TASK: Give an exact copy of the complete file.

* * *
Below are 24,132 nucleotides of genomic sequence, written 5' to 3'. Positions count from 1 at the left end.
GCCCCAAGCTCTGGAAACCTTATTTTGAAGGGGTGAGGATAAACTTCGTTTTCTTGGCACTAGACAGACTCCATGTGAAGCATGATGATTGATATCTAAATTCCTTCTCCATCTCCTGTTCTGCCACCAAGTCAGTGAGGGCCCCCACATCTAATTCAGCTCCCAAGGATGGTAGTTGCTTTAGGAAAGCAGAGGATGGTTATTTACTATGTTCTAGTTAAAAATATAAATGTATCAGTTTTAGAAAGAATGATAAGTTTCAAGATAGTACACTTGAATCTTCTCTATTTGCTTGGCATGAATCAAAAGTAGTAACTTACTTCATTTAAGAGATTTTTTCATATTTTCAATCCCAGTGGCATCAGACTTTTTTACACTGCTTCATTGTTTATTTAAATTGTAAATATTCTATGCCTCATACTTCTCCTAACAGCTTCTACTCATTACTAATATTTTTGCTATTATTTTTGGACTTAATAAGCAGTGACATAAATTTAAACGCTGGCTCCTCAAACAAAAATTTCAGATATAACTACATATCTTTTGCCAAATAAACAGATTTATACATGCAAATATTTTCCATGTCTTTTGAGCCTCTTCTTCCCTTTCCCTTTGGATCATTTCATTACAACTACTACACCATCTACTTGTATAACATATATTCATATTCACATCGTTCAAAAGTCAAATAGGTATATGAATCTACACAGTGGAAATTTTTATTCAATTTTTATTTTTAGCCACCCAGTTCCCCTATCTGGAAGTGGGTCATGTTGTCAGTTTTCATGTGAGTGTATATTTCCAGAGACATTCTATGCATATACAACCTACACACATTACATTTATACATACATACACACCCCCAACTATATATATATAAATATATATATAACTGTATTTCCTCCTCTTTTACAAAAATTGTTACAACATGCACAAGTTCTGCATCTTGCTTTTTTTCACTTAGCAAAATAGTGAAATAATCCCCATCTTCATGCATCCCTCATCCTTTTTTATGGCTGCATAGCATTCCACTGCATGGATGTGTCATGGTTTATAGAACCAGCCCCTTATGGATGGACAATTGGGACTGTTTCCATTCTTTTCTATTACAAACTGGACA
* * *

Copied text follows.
Below are 24,132 nucleotides of genomic sequence, written 5' to 3'. Positions count from 1 at the left end.
GCCCCAAGCTCTGGAAACCTTATTTTGAAGGGGTGAGGATAAACTTCGTTTTCTTGGCACTAGACAGACTCCATGTGAAGCATGATGATTGATATCTAAATTCCTTCTCCATCTCCTGTTCTGCCACCAAGTCAGTGAGGGCCCCCACATCTAATTCAGCTCCCAAGGATGGTAGTTGCTTTAGGAAAGCAGAGGATGGTTATTTACTATGTTCTAGTTAAAAATATAAATGTATCAGTTTTAGAAAGAATGATAAGTTTCAAGATAGTACACTTGAATCTTCTCTATTTGCTTGGCATGAATCAAAAGTAGTAACTTACTTCATTTAAGAGATTTTTTCATATTTTCAATCCCAGTGGCATCAGACTTTTTTACACTGCTTCATTGTTTATTTAAATTGTAAATATTCTATGCCTCATACTTCTCCTAACAGCTTCTACTCATTACTAATATTTTTGCTATTATTTTTGGACTTAATAAGCAGTGACATAAATTTAAACGCTGGCTCCTCAAACAAAAATTTCAGATATAACTACATATCTTTTGCCAAATAAACAGATTTATACATGCAAATATTTTCCATGTCTTTTGAGCCTCTTCTTCCCTTTCCCTTTGGATCATTTCATTACAACTACTACACCATCTACTTGTATAACATATATTCATATTCACATCGTTCAAAAGTCAAATAGGTATATGAATCTACACAGTGGAAATTTTTATTCAATTTTTATTTTTAGCCACCCAGTTCCCCTATCTGGAAGTGGGTCATGTTGTCAGTTTTCATGTGAGTGTATATTTCCAGAGACATTCTATGCATATACAACCTACACACATTACATTTATACATACATACACACCCCCAACTATATATATATAAATATATATATAACTGTATTTCCTCCTCTTTTACAAAAATTGTTACAACATGCACAAGTTCTGCATCTTGCTTTTTTTCACTTAGCAAAATAGTGAAATAATCCCCATCTTCATGCATCCCTCATCCTTTTTTATGGCTGCATAGCATTCCACTGCATGGATGTGTCATGGTTTATAGAACCAGCCCCTTATGGATGGACAATTGGGACTGTTTCCATTCTTTTCTATTACAAACTGGACA